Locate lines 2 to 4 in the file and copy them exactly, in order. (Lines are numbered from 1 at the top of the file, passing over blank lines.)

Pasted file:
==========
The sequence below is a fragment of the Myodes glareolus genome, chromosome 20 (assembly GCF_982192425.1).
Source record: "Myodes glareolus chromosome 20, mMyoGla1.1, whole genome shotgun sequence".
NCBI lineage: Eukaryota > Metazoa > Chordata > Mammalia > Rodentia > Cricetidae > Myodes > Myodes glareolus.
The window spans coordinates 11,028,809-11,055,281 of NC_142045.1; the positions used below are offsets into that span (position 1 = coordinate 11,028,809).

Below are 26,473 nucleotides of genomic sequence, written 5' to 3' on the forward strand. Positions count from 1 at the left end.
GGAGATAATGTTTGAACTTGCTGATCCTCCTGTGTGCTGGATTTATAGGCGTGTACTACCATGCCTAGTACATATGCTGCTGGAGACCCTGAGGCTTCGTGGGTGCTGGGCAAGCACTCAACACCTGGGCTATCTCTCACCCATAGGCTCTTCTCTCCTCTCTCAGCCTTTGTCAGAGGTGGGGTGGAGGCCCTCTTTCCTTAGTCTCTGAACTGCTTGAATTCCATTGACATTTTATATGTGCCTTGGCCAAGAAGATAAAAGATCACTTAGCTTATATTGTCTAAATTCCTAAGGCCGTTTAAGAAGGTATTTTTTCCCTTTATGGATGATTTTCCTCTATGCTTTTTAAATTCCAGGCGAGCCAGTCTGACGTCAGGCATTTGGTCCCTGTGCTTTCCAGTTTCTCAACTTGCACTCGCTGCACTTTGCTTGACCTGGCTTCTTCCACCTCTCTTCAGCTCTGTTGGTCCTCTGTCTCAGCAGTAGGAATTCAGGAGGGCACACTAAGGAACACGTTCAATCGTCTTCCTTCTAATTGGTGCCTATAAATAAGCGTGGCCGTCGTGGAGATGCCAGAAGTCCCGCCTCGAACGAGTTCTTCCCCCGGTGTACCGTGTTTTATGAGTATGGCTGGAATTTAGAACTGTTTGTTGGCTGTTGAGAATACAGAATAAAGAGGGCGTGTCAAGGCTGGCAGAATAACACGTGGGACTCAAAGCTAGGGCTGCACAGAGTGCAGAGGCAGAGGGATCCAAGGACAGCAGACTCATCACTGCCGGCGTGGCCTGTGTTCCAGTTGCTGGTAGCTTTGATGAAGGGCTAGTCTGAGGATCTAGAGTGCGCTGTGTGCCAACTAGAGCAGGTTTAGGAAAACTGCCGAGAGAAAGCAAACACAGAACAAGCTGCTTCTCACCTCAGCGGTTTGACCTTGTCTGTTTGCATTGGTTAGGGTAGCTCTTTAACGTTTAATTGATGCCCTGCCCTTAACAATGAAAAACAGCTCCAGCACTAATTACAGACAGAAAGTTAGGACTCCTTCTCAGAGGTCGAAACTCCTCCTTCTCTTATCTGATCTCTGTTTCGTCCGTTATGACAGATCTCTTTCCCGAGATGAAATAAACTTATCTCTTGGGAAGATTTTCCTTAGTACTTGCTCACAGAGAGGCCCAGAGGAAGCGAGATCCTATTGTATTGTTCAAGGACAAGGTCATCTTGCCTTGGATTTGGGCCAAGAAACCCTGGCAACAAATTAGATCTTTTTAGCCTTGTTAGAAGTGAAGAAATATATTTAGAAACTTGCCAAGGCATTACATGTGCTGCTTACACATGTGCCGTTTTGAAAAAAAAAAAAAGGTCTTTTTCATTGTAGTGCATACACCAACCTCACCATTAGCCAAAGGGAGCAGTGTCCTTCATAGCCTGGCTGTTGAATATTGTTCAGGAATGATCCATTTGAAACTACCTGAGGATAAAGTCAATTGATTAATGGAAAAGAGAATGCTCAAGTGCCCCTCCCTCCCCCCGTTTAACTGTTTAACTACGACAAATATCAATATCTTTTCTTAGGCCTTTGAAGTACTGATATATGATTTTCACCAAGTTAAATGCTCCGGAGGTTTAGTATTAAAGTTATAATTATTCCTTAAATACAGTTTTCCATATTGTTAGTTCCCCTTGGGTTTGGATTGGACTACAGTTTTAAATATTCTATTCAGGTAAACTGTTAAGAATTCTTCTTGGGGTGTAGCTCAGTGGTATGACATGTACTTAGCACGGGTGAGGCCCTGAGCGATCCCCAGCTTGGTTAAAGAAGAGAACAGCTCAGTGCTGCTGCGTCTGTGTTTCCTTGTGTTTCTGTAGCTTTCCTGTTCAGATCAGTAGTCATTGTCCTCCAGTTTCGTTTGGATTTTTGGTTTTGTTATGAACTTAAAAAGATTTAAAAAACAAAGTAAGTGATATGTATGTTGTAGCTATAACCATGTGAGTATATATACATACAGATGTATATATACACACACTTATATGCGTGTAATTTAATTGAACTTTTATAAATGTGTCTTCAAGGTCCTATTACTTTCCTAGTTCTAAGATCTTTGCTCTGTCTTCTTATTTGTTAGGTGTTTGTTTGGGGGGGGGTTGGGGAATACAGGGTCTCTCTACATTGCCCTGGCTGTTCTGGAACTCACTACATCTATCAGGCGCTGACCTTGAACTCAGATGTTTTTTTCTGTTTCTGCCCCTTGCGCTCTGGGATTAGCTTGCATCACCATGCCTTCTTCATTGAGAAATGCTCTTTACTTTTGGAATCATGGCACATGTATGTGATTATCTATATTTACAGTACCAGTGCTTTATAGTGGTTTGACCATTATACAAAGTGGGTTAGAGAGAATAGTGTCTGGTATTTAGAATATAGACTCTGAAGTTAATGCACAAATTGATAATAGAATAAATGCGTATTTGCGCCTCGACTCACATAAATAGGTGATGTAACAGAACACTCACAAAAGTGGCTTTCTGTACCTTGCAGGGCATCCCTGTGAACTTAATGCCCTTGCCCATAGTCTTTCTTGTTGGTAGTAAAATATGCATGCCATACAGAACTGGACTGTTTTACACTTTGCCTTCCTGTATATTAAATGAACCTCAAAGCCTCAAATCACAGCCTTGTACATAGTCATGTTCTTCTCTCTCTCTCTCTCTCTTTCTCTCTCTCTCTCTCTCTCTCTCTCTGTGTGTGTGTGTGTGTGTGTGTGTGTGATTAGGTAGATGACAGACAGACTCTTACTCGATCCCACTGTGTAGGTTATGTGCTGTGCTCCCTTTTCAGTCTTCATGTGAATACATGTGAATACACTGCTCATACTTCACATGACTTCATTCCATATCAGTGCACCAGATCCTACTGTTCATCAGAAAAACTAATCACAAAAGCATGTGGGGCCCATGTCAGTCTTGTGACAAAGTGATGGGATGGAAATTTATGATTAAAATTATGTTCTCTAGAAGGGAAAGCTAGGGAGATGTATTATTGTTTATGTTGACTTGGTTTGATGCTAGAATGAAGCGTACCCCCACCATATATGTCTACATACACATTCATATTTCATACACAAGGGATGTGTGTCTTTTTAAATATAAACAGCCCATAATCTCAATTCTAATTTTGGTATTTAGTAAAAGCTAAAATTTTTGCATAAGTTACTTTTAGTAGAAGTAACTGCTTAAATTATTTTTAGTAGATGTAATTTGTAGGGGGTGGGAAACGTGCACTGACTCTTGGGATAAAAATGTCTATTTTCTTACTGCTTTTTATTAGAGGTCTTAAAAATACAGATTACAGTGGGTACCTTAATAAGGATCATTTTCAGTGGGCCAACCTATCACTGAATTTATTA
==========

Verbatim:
Source record: "Myodes glareolus chromosome 20, mMyoGla1.1, whole genome shotgun sequence".
NCBI lineage: Eukaryota > Metazoa > Chordata > Mammalia > Rodentia > Cricetidae > Myodes > Myodes glareolus.
The window spans coordinates 11,028,809-11,055,281 of NC_142045.1; the positions used below are offsets into that span (position 1 = coordinate 11,028,809).